I began my professional career as a software tester just over 3 years ago. Back then, if anyone had asked me if in 3 years’ time I would be presenting a topic to a bunch of fellow professionals I would have thought they were crazy.
The first conference I attended was back in 2013, just a year after I started at Redgate. I was encouraged to go by my line manager who was once a tester and also Chris George who headed the testing function around here. Credit where credit is due, without Chris and Ben, I would not be where I am today in my professional career.
During that conference one thing that I briefly thought about was how cool it would be to tell my experiences to others, obviously with the caveat at the time that my experience was very short. But time didn’t stop and as I gathered more experience I decided after attending Agile Testing Days 2014 that I would work on a talk to submit for next year’s event.
When that time came I knew that I wanted to talk about my experience within my team and the design architecture that we have adopted and decided to follow, so I could tell people how my approach to testing had changed. One of the hardest things for me during the whole process was passing the message that I wasn’t there to tell anyone how to test micro services, but to tell them how I’ve done and continue doing, and how my testing was different to what I had done in the past. The reason for this is that I have always worked in the same company, within the same team, and mostly, around the same people.
So my talk got accepted and I was invited to be in the “Young Agile Talents” track which took some pressure off, but at the same time the “talent” word added some on top. It’s great that conferences are giving young (in terms of age or experience) people the chance to give talks and to share their experiences. If you are looking for help, Speak Easy program offers you the chance to be mentored by an experienced speaker who will help you all the way from coming up with an idea for a talk or workshop, to the delivery. They also have agreements with a lot of different conferences where there’s a guaranteed slot for one of their mentees.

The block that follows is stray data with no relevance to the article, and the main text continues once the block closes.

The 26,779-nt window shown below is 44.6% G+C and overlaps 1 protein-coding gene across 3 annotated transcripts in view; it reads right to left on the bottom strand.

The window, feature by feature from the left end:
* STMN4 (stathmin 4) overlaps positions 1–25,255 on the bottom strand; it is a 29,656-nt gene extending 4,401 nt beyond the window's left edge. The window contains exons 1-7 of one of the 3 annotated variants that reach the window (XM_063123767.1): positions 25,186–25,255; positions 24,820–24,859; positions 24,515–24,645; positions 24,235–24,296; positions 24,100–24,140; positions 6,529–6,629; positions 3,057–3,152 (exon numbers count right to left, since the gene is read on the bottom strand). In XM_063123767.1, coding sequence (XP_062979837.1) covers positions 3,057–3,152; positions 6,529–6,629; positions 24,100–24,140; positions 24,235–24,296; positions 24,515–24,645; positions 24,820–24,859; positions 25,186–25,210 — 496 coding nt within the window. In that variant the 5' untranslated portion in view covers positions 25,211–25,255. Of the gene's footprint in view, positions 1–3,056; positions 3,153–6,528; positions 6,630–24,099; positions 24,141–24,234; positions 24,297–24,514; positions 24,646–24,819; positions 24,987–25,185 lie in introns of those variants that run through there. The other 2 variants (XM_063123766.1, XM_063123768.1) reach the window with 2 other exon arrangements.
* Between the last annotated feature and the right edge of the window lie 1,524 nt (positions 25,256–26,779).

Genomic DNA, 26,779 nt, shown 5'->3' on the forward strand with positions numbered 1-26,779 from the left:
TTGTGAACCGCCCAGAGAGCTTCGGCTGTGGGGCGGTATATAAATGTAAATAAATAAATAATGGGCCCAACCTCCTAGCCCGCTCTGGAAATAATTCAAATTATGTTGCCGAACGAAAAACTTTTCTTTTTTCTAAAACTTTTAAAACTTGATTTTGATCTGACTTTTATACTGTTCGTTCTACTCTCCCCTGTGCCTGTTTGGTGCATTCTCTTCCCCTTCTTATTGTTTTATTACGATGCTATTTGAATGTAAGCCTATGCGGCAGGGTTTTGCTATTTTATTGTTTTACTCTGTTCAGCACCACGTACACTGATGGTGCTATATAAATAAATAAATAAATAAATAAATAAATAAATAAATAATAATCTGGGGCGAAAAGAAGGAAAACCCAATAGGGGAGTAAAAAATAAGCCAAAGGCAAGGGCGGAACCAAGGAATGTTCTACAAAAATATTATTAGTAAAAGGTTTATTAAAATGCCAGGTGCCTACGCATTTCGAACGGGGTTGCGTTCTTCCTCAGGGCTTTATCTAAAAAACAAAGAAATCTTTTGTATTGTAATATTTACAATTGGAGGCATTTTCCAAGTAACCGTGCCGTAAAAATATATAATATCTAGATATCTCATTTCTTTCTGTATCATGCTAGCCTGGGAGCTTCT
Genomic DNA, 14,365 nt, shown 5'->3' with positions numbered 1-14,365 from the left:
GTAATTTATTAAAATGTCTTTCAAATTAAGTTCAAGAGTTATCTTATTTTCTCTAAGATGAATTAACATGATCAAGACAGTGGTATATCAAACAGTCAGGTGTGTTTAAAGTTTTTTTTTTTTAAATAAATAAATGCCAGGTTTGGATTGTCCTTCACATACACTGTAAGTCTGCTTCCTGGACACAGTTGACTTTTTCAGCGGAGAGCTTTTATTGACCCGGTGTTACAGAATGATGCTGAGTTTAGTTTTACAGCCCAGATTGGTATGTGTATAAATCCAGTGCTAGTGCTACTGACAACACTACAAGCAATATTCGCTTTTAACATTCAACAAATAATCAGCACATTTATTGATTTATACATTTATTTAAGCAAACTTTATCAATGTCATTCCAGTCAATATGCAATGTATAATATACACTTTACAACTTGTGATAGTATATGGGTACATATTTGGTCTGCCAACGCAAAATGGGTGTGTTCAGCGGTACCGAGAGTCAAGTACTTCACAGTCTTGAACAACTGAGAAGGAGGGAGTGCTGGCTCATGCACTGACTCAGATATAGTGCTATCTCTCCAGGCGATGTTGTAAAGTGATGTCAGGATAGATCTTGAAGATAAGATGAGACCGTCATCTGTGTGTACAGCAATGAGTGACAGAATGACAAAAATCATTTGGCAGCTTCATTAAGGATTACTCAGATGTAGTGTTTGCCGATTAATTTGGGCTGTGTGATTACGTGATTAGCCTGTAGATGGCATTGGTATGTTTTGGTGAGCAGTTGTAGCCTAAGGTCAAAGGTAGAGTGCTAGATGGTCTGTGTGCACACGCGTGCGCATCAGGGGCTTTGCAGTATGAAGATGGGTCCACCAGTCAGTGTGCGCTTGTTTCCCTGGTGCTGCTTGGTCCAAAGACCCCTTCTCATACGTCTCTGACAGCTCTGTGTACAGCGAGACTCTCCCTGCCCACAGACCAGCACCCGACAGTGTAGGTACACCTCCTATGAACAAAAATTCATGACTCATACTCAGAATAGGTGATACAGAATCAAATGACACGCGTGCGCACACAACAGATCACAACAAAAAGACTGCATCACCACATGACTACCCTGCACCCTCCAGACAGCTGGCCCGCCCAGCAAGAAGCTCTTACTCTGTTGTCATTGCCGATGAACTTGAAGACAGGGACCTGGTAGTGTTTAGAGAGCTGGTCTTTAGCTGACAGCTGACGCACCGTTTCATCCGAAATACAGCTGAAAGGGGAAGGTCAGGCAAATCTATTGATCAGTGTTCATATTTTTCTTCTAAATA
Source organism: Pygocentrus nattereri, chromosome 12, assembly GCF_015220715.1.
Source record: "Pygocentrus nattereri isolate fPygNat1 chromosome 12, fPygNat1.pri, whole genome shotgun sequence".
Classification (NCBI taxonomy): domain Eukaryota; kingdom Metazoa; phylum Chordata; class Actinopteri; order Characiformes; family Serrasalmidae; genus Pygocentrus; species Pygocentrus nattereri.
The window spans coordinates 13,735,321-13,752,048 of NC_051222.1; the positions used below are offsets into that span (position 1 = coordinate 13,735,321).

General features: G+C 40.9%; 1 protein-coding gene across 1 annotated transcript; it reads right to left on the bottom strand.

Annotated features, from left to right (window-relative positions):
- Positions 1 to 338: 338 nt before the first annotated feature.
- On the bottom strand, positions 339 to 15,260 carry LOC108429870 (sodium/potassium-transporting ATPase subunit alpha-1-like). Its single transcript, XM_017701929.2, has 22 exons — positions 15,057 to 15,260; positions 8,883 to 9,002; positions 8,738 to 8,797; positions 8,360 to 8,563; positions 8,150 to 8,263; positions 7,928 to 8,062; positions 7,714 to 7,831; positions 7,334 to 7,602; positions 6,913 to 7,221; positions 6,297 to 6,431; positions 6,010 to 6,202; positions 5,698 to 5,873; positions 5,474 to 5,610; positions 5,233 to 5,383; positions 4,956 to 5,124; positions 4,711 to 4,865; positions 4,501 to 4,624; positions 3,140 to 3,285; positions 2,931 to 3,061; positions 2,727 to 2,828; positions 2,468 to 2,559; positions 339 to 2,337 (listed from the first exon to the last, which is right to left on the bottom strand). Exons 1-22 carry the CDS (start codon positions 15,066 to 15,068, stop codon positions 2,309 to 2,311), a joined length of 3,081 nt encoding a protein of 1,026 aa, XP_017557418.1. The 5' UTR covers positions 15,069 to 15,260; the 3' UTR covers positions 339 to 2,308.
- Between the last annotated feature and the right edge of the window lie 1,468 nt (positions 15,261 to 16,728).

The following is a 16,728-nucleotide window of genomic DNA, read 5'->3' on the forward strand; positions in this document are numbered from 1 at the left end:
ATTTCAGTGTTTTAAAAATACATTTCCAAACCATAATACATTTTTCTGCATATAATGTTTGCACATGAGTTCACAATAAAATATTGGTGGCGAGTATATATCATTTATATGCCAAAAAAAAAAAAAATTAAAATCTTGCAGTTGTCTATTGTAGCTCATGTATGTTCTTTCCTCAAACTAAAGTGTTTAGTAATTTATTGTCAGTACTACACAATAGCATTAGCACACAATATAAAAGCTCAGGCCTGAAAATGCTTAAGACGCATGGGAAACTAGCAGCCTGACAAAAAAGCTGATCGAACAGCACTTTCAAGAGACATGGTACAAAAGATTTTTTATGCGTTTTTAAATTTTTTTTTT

After a few months of just thinking about my talk it was sort of time to put ideas into an actual presentation and I used a lot of my peers for this, as well as external people. Within Redgate I must thank Gareth Bragg, Chris Auckland, Andrew Fraser, Robin Hellen, Danielle Ainsworth and Toby Smyth who saw a very rough draft of my talk and literally grilled me afterwards with questions and feedback. Outside, I must thank Emma Armstrong for also looking at a very rough presentation and providing me with encouragement to make it better. And finally thanks to Chris George for giving me an alternative order of my slides which no doubt made a lot more sense.
All in all it was a very fulfilling experience, one that I would most likely try to repeat.
You can find my slides here if you are curious to know what my talk was about: http://www.slideshare.net/joseglima/exploratory-testing-micro-services
I was also asked by InfoQ to do a short Q&A which you can read here: http://www.infoq.com/news/2015/12/developing-testing-microservices
What I learned (for someone that has never presented at a conference before)
- There are a lot of conferences out there in most fields, pick one that has a good track record at giving people opportunities like lightning or consensus talks;
- Work in small chunks on your presentation and iterate on them – yes you will most likely still make changes the day before but hopefully that won’t have any impact on the presentation itself;
- Get feedback as early as possible, even if it’s just on what you are thinking about presenting;
- Act on that feedback very soon after you get it, otherwise you will lose some of the context;
- Enjoy the occasion, and try to still enjoy the conference you are at!